Wiki docs – release management
A wiki is a living organism. Its content is dynamic, continuously updated, commented on, subscribed to and watched by thousands of people all over the world. How does this work with technical documentation that is release-specific? Can you baseline your documentation? What if you are documenting a piece of software or some other product that goes through a regular release cycle, and your customers need to access the documentation which corresponds to their specific version of your product? This is elementary release management, bread and butter to technical writers. But can a wiki do it?
This week I created an archive space on our Confluence documentation wiki, in preparation for an upcoming major release of Atlassian Crowd. So now’s a good time to talk about the way we manage the technical documentation in correlation with our software releases. And to find out how other people are doing it.
Let’s say your wiki pages tell people how to use a toaster. And let’s say the very latest toaster in the product line, due out before Christmas, has a bright new quick-toast button. But there are thousands of customers out there who already have the original product and rely on it heavily – even without the shiny new button. What should your documents say about the button? Even more complicated: What if the toast-insertion mechanism is about to change from the old shove-it-in-by-hand method to a fancy new sliding widget?
There are a few strategies:
- Have separate documents for each version of the toaster.
- Have only one document, describe all features including the newest, and add a note that the quick-toast button is available only on the latest toasters. Also explain how the toast-insertion functionality has been enhanced. You could even hint that your customers should consider upgrading their toaster.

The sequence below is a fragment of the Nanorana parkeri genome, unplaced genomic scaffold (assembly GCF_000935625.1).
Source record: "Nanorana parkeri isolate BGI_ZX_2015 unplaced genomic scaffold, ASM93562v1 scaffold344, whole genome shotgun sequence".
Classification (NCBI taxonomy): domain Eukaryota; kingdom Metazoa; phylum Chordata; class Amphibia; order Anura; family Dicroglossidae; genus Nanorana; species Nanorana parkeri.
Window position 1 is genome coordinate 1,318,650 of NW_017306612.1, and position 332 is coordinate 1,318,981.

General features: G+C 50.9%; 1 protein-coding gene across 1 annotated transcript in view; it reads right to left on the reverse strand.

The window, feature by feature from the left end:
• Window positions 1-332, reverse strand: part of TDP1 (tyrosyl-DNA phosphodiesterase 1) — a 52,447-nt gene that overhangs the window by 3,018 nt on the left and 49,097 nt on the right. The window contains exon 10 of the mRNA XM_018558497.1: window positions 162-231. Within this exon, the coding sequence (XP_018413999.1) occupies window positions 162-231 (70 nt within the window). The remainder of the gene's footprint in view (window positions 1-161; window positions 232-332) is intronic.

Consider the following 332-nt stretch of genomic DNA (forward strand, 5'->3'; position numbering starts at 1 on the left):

- Ignore older versions of the product, and only give instructions on using the very latest version.
- Any more? Let me know how you’ve done it.
We’ve chosen the first option. The second might result in a long list of notes, tracking a feature’s changes through the various releases of the product. This might become confusing in the long run. (But the second option does have its attractions – it’s a lot simpler, from the point of view of document management.)
We make use of ‘spaces’. A space is a sort of wiki-within-a-wiki, and is part of a Confluence wiki. If your wiki doesn’t allow spaces, then you might consider having separate wiki instances for each software release.
Here’s how we do it:
- The ‘main’ documentation space always contains the documentation for the latest release of the software – such as Crowd.
- ‘Archive’ spaces contain the documentation for each previous major release of the software – such as Crowd 1.0.
- We also provide PDF, HTML and XML versions of the documentation – here they are for all the Crowd releases.
Update November 2009:
- We use the Copy Space plugin to make the archive copies of the space. Note that the Copy Space plugin isn’t supported by Atlassian. But we use it. 🙂